This exhibition marks 2020 as the International Year of Plant Health, displaying examples of our books which refer to various types of plants and their uses.

Botany is the science of plant life. The first written records of plants go back as far as the Neolithic Age, 10,000 years ago.

This exhibition marks the International Year of Plant Health, as announced by the United Nations (UN) General Assembly. The UN aims to raise awareness on how protecting plant health can help end hunger, reduce poverty, protect the environment and boost economic development.

The exhibition displays examples of our books which refer to various types of plants and their uses.

Botany, – the science of the vegetable kingdom, is one of the most attractive, most useful and most extensive departments of human knowledge. It is above every other, the science of beauty.

There are few plants, which are not beautiful, considered as separate individuals, and in all of the parts of their individual organization and there is a beauty in the grouping of plants, whether as grouped by nature, or by skilful art, to which there is nothing equal in that of any of the other productions of nature.

American botanist Samuel G. Goodrich

Click on the carousels to see full size images.

The seconde part of Vuilliam Turners Herball : wherein are conteyned the names of herbes in Greke, Latin, Duche, Frenche, and in the apothecaries Latin, and somtyme in Italiane, wyth the vertues of the same herbes wyth diuerse confutationes of no small errours, that men of no small learning haue committed in the intreatinge of herbes of late yeares. William Turner 1562 P001394475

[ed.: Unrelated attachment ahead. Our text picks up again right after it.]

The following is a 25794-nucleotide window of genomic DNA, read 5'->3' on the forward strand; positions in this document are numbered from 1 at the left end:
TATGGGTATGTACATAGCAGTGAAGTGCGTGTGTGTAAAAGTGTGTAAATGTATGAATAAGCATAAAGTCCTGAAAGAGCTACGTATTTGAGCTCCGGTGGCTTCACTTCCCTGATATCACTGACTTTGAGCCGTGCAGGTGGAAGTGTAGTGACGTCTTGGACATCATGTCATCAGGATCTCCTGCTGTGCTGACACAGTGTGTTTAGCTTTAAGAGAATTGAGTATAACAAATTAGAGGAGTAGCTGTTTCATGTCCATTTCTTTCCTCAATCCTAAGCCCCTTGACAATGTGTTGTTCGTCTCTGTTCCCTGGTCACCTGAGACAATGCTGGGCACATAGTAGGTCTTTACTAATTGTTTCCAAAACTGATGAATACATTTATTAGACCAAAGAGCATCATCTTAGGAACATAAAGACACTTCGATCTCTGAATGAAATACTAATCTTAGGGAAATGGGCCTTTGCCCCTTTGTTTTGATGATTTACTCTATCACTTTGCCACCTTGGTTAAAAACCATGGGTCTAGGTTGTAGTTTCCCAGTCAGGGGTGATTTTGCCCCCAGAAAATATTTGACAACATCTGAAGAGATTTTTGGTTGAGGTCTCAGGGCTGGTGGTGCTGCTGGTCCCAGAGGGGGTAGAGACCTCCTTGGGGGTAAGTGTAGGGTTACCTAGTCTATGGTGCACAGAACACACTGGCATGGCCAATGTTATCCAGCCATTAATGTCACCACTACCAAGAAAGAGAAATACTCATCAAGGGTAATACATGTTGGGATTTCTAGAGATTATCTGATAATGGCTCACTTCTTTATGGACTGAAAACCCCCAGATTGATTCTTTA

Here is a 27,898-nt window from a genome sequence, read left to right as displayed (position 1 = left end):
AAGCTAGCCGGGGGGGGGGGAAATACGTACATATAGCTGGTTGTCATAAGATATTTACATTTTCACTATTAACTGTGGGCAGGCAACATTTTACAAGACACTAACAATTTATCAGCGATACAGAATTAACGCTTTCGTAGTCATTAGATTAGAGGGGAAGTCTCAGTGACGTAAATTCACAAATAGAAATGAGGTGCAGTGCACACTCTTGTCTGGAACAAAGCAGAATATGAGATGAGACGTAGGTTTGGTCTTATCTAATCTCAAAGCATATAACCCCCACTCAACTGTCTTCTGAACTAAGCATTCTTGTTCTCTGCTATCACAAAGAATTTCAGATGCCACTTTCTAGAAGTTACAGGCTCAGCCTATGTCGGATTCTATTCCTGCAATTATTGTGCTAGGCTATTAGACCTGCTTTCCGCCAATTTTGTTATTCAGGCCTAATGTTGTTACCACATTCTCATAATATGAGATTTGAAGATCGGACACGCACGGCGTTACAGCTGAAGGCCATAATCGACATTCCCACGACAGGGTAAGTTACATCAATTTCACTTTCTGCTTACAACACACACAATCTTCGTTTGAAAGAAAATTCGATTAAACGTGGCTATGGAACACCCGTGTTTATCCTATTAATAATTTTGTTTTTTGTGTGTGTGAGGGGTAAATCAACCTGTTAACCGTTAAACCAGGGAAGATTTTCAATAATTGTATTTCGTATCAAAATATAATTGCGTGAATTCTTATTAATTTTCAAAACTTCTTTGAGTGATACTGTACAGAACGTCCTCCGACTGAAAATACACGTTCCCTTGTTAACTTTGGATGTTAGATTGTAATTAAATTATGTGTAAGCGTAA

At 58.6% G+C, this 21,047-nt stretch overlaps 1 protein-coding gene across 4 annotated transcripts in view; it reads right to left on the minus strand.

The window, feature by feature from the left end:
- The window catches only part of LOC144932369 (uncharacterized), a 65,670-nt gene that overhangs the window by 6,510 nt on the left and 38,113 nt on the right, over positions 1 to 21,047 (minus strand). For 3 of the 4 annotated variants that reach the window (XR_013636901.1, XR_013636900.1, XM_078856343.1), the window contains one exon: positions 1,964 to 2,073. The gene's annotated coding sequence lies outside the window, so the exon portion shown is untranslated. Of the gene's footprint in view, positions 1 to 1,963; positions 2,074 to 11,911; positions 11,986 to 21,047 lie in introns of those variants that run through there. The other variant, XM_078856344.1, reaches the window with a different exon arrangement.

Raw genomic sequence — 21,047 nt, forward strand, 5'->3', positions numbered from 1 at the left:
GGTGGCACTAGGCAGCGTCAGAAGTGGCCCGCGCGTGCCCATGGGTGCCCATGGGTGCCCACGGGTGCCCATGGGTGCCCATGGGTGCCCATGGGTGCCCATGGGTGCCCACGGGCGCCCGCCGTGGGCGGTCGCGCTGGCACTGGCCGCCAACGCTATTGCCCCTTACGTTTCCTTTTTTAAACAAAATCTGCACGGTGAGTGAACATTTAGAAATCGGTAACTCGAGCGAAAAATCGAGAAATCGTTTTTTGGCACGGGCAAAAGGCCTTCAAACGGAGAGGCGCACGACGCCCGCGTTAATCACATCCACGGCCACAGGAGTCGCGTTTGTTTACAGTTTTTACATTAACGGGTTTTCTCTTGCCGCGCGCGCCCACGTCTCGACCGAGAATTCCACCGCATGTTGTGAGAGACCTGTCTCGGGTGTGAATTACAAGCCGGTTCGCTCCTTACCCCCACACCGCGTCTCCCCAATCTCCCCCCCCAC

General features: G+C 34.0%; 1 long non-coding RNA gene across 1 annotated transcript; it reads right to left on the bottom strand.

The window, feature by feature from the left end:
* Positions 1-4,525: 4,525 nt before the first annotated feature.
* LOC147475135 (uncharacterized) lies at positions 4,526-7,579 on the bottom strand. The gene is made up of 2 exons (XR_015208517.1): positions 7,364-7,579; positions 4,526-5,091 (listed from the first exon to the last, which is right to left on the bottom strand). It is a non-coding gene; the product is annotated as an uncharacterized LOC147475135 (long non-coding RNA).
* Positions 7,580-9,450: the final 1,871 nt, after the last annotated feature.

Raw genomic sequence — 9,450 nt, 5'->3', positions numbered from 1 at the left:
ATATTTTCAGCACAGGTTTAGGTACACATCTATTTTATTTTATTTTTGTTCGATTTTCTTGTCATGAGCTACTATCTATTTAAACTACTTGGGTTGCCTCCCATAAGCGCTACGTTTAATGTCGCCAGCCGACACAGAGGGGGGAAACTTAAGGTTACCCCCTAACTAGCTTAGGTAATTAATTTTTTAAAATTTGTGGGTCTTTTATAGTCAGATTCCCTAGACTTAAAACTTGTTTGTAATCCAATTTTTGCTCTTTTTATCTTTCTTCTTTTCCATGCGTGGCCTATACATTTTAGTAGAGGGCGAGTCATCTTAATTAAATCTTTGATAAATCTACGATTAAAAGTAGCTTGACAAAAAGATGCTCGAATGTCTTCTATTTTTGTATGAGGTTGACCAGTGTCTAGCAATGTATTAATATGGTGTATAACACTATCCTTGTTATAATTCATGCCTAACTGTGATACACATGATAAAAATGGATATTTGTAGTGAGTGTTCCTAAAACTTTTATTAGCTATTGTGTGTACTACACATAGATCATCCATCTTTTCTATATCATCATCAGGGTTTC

This herbal (a book that describes herbs and their culinary and medicinal properties) was the first available in the English language, rather than Latin.

William Turner, an early herbalist and ornithologist, provides a clear, systematic survey of English plants, with woodcuts based on his own field studies.

It gave everyone who could read the chance to identify plants and look up the ‘uses and vertues’ of plants.

Iac. Cornuti Doctoris Medici Parisiensis Canadensium plantarum, aliarúmque nondum editarum historia […] Jacobi Cornuti 1635 P001405256

This work contains descriptions of the plants of Canada. Jacques-Philippe Cornut, a French physician and botanist, compiled the work, without ever having visited there!

He received his specimens from another botanist, from his father, who looked after the royal gardens and the garden of the Paris Faculty of Medicine, and from a family who owned some commercial nurseries in Paris.

Over the course of his career he described over 541 species of plants, of which more than thirty were new species from North East America.

Caspari Bauhini Pinax Theatri botanici : sive Index in Theophrasti, Dioscoridis, Plinii et botanicorum qui à seculo scripserunt opera : plantarum circiter sex millium ab ipsis exhibitarum nomina cum earundem synonymiis & differentiis methodice secundum genera & species proponens. Gaspard Bauhin 1671 P001394319

In Pinax theatri botanici, Swiss botanist Bauhin describes and classifies around 6,000 species.

The work is a milestone in botanical history, as Bauhin introduced the naming of plants by a two-part scientific name, consisting of their genus and their species.

This system was later adopted and improved by the botanist Linnaeus. An updated version is still in use today (with numerous changes).

To commemorate Gaspard’s, and his brother Johann’s, contribution to botany, a genus of more than 500 species of flowering plants was named Bauhinia.